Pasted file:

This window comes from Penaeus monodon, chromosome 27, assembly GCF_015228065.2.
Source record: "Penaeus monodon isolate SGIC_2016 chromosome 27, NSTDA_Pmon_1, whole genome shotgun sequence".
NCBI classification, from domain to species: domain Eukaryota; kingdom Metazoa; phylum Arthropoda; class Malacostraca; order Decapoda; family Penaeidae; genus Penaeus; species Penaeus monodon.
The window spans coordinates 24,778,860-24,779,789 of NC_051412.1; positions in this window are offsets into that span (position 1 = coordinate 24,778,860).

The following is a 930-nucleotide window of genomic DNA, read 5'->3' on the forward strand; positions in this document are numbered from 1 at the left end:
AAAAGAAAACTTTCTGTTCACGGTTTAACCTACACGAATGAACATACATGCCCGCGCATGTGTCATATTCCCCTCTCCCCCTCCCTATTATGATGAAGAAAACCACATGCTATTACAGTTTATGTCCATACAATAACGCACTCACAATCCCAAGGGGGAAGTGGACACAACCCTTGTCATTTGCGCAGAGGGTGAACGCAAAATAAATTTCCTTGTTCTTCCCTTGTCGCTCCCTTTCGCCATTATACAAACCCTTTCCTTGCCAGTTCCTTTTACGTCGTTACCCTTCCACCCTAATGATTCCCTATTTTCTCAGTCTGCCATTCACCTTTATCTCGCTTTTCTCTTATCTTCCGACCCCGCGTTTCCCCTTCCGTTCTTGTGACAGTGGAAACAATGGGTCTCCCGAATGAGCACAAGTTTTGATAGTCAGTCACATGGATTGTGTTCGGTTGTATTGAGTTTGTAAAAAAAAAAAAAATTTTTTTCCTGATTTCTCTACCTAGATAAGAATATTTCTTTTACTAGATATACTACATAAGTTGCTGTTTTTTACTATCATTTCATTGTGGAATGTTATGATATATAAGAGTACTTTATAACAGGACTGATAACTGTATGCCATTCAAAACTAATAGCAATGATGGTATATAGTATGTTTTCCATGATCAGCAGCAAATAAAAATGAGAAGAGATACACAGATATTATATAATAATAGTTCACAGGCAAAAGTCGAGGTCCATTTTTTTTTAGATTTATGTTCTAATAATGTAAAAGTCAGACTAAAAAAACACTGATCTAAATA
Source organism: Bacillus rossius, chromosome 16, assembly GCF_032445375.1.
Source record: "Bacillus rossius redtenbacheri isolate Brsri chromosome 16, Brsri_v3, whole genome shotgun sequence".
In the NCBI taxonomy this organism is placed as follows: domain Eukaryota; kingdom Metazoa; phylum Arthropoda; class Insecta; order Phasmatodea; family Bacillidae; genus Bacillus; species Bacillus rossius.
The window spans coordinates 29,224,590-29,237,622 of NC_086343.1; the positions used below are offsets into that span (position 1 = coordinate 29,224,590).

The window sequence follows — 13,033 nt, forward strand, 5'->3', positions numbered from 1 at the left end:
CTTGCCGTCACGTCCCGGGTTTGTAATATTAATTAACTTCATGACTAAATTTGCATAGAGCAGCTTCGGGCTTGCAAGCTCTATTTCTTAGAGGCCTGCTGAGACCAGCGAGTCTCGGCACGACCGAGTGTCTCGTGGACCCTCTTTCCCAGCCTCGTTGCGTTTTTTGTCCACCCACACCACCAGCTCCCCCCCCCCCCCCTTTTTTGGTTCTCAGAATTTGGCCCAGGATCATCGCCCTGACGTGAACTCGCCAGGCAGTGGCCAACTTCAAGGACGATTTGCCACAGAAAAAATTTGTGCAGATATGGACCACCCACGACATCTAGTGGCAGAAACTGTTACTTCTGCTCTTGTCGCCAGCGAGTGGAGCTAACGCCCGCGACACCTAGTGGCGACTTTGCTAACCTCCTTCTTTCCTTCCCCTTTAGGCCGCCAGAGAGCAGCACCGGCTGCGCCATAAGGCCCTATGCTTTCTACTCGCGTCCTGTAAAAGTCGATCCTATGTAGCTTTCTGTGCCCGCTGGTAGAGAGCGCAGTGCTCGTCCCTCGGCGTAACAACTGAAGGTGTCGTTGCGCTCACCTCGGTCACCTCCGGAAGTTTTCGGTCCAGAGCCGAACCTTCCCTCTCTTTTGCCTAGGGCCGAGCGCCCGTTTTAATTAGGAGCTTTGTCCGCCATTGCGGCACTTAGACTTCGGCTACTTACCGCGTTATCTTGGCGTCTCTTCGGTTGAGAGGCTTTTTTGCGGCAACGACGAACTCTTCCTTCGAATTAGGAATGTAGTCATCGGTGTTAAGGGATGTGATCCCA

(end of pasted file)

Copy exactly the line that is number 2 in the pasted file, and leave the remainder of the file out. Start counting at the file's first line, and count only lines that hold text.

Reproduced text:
Source record: "Penaeus monodon isolate SGIC_2016 chromosome 27, NSTDA_Pmon_1, whole genome shotgun sequence".